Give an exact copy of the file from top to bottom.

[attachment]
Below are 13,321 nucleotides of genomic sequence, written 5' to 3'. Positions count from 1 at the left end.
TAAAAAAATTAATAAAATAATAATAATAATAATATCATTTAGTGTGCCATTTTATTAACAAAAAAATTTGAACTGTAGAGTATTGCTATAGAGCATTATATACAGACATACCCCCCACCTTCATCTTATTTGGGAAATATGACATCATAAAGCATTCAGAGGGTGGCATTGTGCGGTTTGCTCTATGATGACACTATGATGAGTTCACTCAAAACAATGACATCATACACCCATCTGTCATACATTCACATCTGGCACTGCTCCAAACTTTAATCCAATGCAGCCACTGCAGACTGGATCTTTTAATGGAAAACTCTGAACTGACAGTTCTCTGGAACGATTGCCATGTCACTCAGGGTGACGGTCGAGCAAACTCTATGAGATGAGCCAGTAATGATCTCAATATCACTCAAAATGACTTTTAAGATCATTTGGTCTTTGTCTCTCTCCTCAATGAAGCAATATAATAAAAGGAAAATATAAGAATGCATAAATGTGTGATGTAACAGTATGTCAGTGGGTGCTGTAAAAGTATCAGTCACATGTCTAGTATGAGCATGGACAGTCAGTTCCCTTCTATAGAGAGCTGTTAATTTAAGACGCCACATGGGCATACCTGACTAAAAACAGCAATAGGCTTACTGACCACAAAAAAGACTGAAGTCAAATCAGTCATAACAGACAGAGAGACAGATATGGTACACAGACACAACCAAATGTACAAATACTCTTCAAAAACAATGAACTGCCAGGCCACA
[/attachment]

Below are 13,321 nucleotides of genomic sequence, written 5' to 3'. Positions count from 1 at the left end.
TAAAAAAATTAATAAAATAATAATAATAATAATATCATTTAGTGTGCCATTTTATTAACAAAAAAATTTGAACTGTAGAGTATTGCTATAGAGCATTATATACAGACATACCCCCCACCTTCATCTTATTTGGGAAATATGACATCATAAAGCATTCAGAGGGTGGCATTGTGCGGTTTGCTCTATGATGACACTATGATGAGTTCACTCAAAACAATGACATCATACACCCATCTGTCATACATTCACATCTGGCACTGCTCCAAACTTTAATCCAATGCAGCCACTGCAGACTGGATCTTTTAATGGAAAACTCTGAACTGACAGTTCTCTGGAACGATTGCCATGTCACTCAGGGTGACGGTCGAGCAAACTCTATGAGATGAGCCAGTAATGATCTCAATATCACTCAAAATGACTTTTAAGATCATTTGGTCTTTGTCTCTCTCCTCAATGAAGCAATATAATAAAAGGAAAATATAAGAATGCATAAATGTGTGATGTAACAGTATGTCAGTGGGTGCTGTAAAAGTATCAGTCACATGTCTAGTATGAGCATGGACAGTCAGTTCCCTTCTATAGAGAGCTGTTAATTTAAGACGCCACATGGGCATACCTGACTAAAAACAGCAATAGGCTTACTGACCACAAAAAAGACTGAAGTCAAATCAGTCATAACAGACAGAGAGACAGATATGGTACACAGACACAACCAAATGTACAAATACTCTTCAAAAACAATGAACTGCCAGGCCACA